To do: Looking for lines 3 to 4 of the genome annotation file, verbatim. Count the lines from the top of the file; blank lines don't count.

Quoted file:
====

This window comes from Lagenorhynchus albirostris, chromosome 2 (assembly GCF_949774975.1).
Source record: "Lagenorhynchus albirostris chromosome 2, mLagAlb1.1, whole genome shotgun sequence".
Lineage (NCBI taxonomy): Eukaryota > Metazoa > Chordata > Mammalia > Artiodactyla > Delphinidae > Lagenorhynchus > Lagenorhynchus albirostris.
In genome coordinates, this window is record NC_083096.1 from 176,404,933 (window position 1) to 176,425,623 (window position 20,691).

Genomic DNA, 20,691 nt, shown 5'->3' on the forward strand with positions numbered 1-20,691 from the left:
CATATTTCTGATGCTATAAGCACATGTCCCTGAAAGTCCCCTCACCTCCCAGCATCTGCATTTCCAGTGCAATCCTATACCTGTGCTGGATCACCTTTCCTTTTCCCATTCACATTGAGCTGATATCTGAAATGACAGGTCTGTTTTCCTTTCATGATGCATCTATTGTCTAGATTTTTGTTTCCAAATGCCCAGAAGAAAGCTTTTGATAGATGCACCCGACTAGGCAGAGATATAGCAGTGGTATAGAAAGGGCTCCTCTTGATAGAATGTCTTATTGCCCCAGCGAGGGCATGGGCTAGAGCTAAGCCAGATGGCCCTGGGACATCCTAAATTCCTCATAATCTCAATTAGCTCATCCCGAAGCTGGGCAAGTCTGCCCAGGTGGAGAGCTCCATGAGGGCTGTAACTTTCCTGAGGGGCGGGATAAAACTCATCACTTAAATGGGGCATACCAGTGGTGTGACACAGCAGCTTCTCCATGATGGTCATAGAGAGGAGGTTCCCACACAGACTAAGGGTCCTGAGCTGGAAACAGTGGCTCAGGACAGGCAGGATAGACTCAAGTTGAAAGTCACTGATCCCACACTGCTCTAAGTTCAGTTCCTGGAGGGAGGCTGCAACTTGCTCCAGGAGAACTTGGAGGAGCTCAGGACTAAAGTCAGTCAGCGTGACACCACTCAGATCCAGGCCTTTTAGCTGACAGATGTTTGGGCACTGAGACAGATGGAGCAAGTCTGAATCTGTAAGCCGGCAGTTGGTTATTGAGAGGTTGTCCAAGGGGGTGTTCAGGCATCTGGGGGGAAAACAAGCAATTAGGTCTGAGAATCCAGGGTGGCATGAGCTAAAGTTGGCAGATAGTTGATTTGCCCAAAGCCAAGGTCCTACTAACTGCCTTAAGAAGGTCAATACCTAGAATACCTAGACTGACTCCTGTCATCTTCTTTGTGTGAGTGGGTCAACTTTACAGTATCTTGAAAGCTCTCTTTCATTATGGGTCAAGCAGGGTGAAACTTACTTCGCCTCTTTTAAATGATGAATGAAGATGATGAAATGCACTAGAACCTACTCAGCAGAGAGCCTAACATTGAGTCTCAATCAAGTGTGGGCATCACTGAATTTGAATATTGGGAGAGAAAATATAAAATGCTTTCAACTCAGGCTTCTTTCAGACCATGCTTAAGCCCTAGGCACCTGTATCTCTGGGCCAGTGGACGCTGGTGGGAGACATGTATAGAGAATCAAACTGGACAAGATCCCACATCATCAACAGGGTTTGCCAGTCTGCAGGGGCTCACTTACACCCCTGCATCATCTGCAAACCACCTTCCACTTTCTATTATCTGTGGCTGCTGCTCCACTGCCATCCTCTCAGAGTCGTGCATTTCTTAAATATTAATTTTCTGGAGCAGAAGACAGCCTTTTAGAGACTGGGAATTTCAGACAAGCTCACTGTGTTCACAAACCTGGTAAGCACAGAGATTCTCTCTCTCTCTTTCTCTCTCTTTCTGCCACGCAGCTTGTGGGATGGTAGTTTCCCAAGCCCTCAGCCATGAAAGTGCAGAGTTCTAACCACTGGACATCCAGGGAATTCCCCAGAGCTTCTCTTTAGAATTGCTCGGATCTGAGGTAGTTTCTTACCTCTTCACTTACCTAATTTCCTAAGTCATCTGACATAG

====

Lineage (NCBI taxonomy): Eukaryota > Metazoa > Chordata > Mammalia > Artiodactyla > Delphinidae > Lagenorhynchus > Lagenorhynchus albirostris.
In genome coordinates, this window is record NC_083096.1 from 176,404,933 (window position 1) to 176,425,623 (window position 20,691).